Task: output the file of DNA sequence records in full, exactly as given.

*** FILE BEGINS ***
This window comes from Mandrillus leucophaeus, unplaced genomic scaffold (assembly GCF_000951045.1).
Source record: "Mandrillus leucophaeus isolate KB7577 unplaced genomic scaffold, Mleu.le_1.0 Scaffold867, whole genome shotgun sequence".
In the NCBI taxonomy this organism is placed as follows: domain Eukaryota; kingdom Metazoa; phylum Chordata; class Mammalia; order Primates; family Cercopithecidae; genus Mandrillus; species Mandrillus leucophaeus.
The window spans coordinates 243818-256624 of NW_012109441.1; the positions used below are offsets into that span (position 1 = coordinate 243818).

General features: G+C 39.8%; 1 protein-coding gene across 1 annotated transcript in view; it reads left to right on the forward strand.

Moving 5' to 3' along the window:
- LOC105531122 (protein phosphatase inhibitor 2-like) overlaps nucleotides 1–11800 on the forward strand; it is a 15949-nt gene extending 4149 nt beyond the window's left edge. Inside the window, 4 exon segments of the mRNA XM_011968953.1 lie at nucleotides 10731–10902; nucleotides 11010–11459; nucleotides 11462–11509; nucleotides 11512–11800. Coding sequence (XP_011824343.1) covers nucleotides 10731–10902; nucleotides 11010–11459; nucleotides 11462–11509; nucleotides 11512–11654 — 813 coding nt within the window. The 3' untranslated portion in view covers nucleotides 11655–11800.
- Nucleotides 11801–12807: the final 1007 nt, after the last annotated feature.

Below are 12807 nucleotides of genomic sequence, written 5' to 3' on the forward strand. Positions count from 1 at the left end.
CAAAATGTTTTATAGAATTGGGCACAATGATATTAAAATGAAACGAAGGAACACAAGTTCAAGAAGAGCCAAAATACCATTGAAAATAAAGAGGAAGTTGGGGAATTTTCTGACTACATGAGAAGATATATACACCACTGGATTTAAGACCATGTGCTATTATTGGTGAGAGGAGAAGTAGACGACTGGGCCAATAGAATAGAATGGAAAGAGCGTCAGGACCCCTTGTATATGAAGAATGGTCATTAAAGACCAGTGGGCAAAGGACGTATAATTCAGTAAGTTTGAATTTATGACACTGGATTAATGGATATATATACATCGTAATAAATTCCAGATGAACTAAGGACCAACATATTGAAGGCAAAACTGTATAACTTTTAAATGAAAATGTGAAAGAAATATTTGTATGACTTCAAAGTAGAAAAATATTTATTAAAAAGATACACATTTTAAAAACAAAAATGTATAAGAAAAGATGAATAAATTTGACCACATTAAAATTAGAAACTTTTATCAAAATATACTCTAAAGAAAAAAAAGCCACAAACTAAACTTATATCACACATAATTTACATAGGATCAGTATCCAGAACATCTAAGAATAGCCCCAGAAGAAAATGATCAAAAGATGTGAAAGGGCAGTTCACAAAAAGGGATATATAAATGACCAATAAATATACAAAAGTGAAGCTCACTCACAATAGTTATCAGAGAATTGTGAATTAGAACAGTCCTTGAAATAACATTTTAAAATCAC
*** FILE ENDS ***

This window comes from Mandrillus leucophaeus, unplaced genomic scaffold (assembly GCF_000951045.1).
Source record: "Mandrillus leucophaeus isolate KB7577 unplaced genomic scaffold, Mleu.le_1.0 Scaffold867, whole genome shotgun sequence".
In the NCBI taxonomy this organism is placed as follows: domain Eukaryota; kingdom Metazoa; phylum Chordata; class Mammalia; order Primates; family Cercopithecidae; genus Mandrillus; species Mandrillus leucophaeus.
The window spans coordinates 243818-256624 of NW_012109441.1; the positions used below are offsets into that span (position 1 = coordinate 243818).

General features: G+C 39.8%; 1 protein-coding gene across 1 annotated transcript in view; it reads left to right on the forward strand.

Moving 5' to 3' along the window:
- LOC105531122 (protein phosphatase inhibitor 2-like) overlaps nucleotides 1–11800 on the forward strand; it is a 15949-nt gene extending 4149 nt beyond the window's left edge. Inside the window, 4 exon segments of the mRNA XM_011968953.1 lie at nucleotides 10731–10902; nucleotides 11010–11459; nucleotides 11462–11509; nucleotides 11512–11800. Coding sequence (XP_011824343.1) covers nucleotides 10731–10902; nucleotides 11010–11459; nucleotides 11462–11509; nucleotides 11512–11654 — 813 coding nt within the window. The 3' untranslated portion in view covers nucleotides 11655–11800.
- Nucleotides 11801–12807: the final 1007 nt, after the last annotated feature.

Below are 12807 nucleotides of genomic sequence, written 5' to 3' on the forward strand. Positions count from 1 at the left end.
CAAAATGTTTTATAGAATTGGGCACAATGATATTAAAATGAAACGAAGGAACACAAGTTCAAGAAGAGCCAAAATACCATTGAAAATAAAGAGGAAGTTGGGGAATTTTCTGACTACATGAGAAGATATATACACCACTGGATTTAAGACCATGTGCTATTATTGGTGAGAGGAGAAGTAGACGACTGGGCCAATAGAATAGAATGGAAAGAGCGTCAGGACCCCTTGTATATGAAGAATGGTCATTAAAGACCAGTGGGCAAAGGACGTATAATTCAGTAAGTTTGAATTTATGACACTGGATTAATGGATATATATACATCGTAATAAATTCCAGATGAACTAAGGACCAACATATTGAAGGCAAAACTGTATAACTTTTAAATGAAAATGTGAAAGAAATATTTGTATGACTTCAAAGTAGAAAAATATTTATTAAAAAGATACACATTTTAAAAACAAAAATGTATAAGAAAAGATGAATAAATTTGACCACATTAAAATTAGAAACTTTTATCAAAATATACTCTAAAGAAAAAAAAGCCACAAACTAAACTTATATCACACATAATTTACATAGGATCAGTATCCAGAACATCTAAGAATAGCCCCAGAAGAAAATGATCAAAAGATGTGAAAGGGCAGTTCACAAAAAGGGATATATAAATGACCAATAAATATACAAAAGTGAAGCTCACTCACAATAGTTATCAGAGAATTGTGAATTAGAACAGTCCTTGAAATAACATTTTAAAATCAC